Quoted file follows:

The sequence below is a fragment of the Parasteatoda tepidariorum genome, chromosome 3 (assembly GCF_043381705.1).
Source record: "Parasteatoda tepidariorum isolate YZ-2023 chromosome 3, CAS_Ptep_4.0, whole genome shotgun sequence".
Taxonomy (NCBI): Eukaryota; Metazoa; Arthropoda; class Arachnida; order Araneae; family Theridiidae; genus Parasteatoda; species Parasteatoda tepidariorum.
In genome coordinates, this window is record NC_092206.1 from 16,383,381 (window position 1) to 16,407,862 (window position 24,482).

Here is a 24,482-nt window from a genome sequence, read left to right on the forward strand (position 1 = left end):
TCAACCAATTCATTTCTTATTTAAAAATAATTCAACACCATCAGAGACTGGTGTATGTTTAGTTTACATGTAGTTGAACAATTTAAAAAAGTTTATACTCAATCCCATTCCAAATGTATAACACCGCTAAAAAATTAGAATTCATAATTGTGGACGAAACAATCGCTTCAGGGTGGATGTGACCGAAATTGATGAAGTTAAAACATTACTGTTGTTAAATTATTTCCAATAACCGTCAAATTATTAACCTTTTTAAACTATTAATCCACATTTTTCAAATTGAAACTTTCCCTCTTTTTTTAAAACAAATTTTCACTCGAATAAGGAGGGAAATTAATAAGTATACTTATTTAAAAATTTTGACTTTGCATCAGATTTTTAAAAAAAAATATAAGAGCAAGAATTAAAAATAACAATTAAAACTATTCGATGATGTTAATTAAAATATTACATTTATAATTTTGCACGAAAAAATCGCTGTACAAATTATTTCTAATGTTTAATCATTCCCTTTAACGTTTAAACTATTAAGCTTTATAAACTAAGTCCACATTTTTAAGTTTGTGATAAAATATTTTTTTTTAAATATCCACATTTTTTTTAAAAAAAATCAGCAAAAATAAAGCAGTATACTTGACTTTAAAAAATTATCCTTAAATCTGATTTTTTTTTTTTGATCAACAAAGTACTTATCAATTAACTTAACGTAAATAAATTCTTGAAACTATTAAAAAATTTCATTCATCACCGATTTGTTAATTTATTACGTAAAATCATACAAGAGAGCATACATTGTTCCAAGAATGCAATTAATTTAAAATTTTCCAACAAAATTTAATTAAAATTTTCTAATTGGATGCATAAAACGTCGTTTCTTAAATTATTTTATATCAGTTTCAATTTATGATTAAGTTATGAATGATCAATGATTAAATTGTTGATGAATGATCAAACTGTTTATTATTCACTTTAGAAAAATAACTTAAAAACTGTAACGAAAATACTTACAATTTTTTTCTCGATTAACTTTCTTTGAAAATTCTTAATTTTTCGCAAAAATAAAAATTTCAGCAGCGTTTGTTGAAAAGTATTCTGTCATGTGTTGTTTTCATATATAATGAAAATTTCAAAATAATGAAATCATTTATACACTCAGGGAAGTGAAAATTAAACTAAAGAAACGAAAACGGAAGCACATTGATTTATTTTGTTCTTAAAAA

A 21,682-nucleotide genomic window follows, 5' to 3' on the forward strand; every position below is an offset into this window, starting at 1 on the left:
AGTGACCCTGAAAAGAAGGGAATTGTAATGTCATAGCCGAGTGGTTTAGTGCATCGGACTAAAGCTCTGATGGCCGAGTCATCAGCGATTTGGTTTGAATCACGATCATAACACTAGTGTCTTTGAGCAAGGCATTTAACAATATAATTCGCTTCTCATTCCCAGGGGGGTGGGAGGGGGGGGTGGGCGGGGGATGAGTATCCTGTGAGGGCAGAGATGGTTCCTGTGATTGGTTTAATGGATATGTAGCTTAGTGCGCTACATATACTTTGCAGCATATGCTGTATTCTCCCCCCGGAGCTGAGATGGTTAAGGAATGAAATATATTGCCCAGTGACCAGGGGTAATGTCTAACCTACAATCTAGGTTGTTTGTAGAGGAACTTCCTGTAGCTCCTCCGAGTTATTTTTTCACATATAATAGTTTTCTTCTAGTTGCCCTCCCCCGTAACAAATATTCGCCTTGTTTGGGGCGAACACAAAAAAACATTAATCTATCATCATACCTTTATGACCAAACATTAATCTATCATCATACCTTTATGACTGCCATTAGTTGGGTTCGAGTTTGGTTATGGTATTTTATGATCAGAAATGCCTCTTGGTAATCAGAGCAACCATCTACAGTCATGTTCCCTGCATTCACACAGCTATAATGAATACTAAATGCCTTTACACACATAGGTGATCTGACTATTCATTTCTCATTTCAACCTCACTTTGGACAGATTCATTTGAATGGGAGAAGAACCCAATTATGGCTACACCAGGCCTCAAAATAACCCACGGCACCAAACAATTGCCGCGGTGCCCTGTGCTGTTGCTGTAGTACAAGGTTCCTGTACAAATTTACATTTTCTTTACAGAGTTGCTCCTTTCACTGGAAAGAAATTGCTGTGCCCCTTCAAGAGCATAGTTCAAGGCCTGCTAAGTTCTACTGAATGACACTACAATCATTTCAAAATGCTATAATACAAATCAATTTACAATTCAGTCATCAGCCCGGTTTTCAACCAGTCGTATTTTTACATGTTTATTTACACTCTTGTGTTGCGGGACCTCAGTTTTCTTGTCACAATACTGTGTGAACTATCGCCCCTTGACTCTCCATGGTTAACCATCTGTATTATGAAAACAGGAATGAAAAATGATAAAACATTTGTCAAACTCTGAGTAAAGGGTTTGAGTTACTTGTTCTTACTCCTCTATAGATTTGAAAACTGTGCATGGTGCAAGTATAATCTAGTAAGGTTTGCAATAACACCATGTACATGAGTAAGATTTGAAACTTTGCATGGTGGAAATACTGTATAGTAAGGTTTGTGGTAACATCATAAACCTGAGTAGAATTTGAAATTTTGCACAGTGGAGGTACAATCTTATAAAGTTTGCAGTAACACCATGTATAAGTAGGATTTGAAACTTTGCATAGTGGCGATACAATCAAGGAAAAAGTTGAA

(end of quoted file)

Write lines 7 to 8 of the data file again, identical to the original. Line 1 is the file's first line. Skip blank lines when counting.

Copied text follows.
A 21,682-nucleotide genomic window follows, 5' to 3' on the forward strand; every position below is an offset into this window, starting at 1 on the left:
AGTGACCCTGAAAAGAAGGGAATTGTAATGTCATAGCCGAGTGGTTTAGTGCATCGGACTAAAGCTCTGATGGCCGAGTCATCAGCGATTTGGTTTGAATCACGATCATAACACTAGTGTCTTTGAGCAAGGCATTTAACAATATAATTCGCTTCTCATTCCCAGGGGGGTGGGAGGGGGGGGTGGGCGGGGGATGAGTATCCTGTGAGGGCAGAGATGGTTCCTGTGATTGGTTTAATGGATATGTAGCTTAGTGCGCTACATATACTTTGCAGCATATGCTGTATTCTCCCCCCGGAGCTGAGATGGTTAAGGAATGAAATATATTGCCCAGTGACCAGGGGTAATGTCTAACCTACAATCTAGGTTGTTTGTAGAGGAACTTCCTGTAGCTCCTCCGAGTTATTTTTTCACATATAATAGTTTTCTTCTAGTTGCCCTCCCCCGTAACAAATATTCGCCTTGTTTGGGGCGAACACAAAAAAACATTAATCTATCATCATACCTTTATGACCAAACATTAATCTATCATCATACCTTTATGACTGCCATTAGTTGGGTTCGAGTTTGGTTATGGTATTTTATGATCAGAAATGCCTCTTGGTAATCAGAGCAACCATCTACAGTCATGTTCCCTGCATTCACACAGCTATAATGAATACTAAATGCCTTTACACACATAGGTGATCTGACTATTCATTTCTCATTTCAACCTCACTTTGGACAGATTCATTTGAATGGGAGAAGAACCCAATTATGGCTACACCAGGCCTCAAAATAACCCACGGCACCAAACAATTGCCGCGGTGCCCTGTGCTGTTGCTGTAGTACAAGGTTCCTGTACAAATTTACATTTTCTTTACAGAGTTGCTCCTTTCACTGGAAAGAAATTGCTGTGCCCCTTCAAGAGCATAGTTCAAGGCCTGCTAAGTTCTACTGAATGACACTACAATCATTTCAAAATGCTATAATACAAATCAATTTACAATTCAGTCATCAGCCCGGTTTTCAACCAGTCGTATTTTTACATGTTTATTTACACTCTTGTGTTGCGGGACCTCAGTTTTCTTGTCACAATACTGTGTGAACTATCGCCCCTTGACTCTCCATGGTTAACCATCTGTATTATGAAAACAGGAATGAAAAATGATAAAACATTTGTCAAACTCTGAGTAAAGGGTTTGAGTTACTTGTTCTTACTCCTCTATAGATTTGAAAACTGTGCATGGTGCAAGTATAATCTAGTAAGGTTTGCAATAACACCATGTACATGAGTAAGATTTGAAACTTTGCATGGTGGAAATACTGTATAGTAAGGTTTGTGGTAACATCATAAACCTGAGTAGAATTTGAAATTTTGCACAGTGGAGGTACAATCTTATAAAGTTTGCAGTAACACCATGTATAAGTAGGATTTGAAACTTTGCATAGTGGCGATACAATCAAGGAAAAAGTTGAA